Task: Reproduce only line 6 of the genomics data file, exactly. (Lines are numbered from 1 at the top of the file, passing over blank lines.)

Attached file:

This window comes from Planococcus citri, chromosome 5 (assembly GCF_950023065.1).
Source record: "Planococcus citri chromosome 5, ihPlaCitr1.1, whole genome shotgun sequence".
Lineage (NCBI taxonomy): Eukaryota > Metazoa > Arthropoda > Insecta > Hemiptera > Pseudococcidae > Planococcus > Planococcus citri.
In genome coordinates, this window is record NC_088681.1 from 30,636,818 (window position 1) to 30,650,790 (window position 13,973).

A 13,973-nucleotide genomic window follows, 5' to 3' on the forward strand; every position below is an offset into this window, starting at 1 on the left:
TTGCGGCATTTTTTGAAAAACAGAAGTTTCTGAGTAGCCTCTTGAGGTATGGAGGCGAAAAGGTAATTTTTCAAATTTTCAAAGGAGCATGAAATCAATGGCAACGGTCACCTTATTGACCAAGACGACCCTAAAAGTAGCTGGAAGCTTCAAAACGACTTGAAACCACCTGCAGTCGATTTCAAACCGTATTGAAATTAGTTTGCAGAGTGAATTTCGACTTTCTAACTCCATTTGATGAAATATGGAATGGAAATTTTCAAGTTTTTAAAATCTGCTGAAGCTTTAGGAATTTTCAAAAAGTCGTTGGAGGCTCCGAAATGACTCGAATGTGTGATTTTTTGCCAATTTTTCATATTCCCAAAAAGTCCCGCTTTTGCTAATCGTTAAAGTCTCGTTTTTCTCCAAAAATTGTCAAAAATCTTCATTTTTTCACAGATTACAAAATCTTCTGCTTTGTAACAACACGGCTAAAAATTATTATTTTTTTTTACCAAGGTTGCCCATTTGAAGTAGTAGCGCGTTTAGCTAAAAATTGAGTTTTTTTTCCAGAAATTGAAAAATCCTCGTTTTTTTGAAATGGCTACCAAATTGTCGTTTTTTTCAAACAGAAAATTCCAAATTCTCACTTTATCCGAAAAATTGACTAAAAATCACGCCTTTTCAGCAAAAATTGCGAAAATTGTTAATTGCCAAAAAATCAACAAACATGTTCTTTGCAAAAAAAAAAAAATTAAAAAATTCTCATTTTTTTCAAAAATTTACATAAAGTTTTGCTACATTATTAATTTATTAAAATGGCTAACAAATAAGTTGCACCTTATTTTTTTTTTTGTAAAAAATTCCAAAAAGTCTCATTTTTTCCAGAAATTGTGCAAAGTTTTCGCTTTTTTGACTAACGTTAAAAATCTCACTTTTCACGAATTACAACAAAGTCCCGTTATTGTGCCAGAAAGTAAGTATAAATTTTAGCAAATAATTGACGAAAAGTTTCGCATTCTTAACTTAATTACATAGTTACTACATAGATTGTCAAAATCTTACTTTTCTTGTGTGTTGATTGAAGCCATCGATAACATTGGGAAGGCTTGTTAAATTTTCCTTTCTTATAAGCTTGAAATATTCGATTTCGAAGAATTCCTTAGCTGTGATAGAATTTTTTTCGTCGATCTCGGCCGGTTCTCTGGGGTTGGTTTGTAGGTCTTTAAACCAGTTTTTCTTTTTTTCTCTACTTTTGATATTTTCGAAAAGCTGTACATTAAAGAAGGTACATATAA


TTGCGGCATTTTTTGAAAAACAGAAGTTTCTGAGTAGCCTCTTGAGGTATGGAGGCGAAAAGGTAATTTTTCAAATTTTCAAAGGAGCATGAAATCAATGGCAACGGTCACCTTATTGACCAAGACGACCCTAAAAGTAGCTGGAAGCTTCAAAACGACTTGAAACCACCTGCAGTCGATTTCAAACCGTATTGAAATTAGTTTGCAGAGTGAATTTCGACTTTCTAACTCCATTTGATGAAATATGGAATGGAAATTTTCAAGTTTTTAAAATCTGCTGAAGCTTTAGGAATTTTCAAAAAGTCGTTGGAGGCTCCGAAATGACTCGAATGTGTGATTTTTTGCCAATTTTTCATATTCCCAAAAAGTCCCGCTTTTGCTAATCGTTAAAGTCTCGTTTTTCTCCAAAAATTGTCAAAAATCTTCATTTTTTCACAGATTACAAAATCTTCTGCTTTGTAACAACACGGCTAAAAATTATTATTTTTTTTTACCAAGGTTGCCCATTTGAAGTAGTAGCGCGTTTAGCTAAAAATTGAGTTTTTTTTCCAGAAATTGAAAAATCCTCGTTTTTTTGAAATGGCTACCAAATTGTCGTTTTTTTCAAACAGAAAATTCCAAATTCTCACTTTATCCGAAAAATTGACTAAAAATCACGCCTTTTCAGCAAAAATTGCGAAAATTGTTAATTGCCAAAAAATCAACAAACATGTTCTTTGCAAAAAAAAAAAAATTAAAAAATTCTCATTTTTTTCAAAAATTTACATAAAGTTTTGCTACATTATTAATTTATTAAAATGGCTAACAAATAAGTTGCACCTTATTTTTTTTTTTGTAAAAAATTCCAAAAAGTCTCATTTTTTCCAGAAATTGTGCAAAGTTTTCGCTTTTTTGACTAACGTTAAAAATCTCACTTTTCACGAATTACAACAAAGTCCCGTTATTGTGCCAGAAAGTAAGTATAAATTTTAGCAAATAATTGACGAAAAGTTTCGCATTCTTAACTTAATTACATAGTTACTACATAGATTGTCAAAATCTTACTTTTCTTGTGTGTTGATTGAAGCCATCGATAACATTGGGAAGGCTTGTTAAATTTTCCTTTCTTATAAGCTTGAAATATTCGATTTCGAAGAATTCCTTAGCTGTGATAGAATTTTTTTCGTCGATCTCGGCCGGTTCTCTGGGGTTGGTTTGTAGGTCTTTAAACCAGTTTTTCTTTTTTTCTCTACTTTTGATATTTTCGAAAAGCTGTACATTAAAGAAGGTACATATAA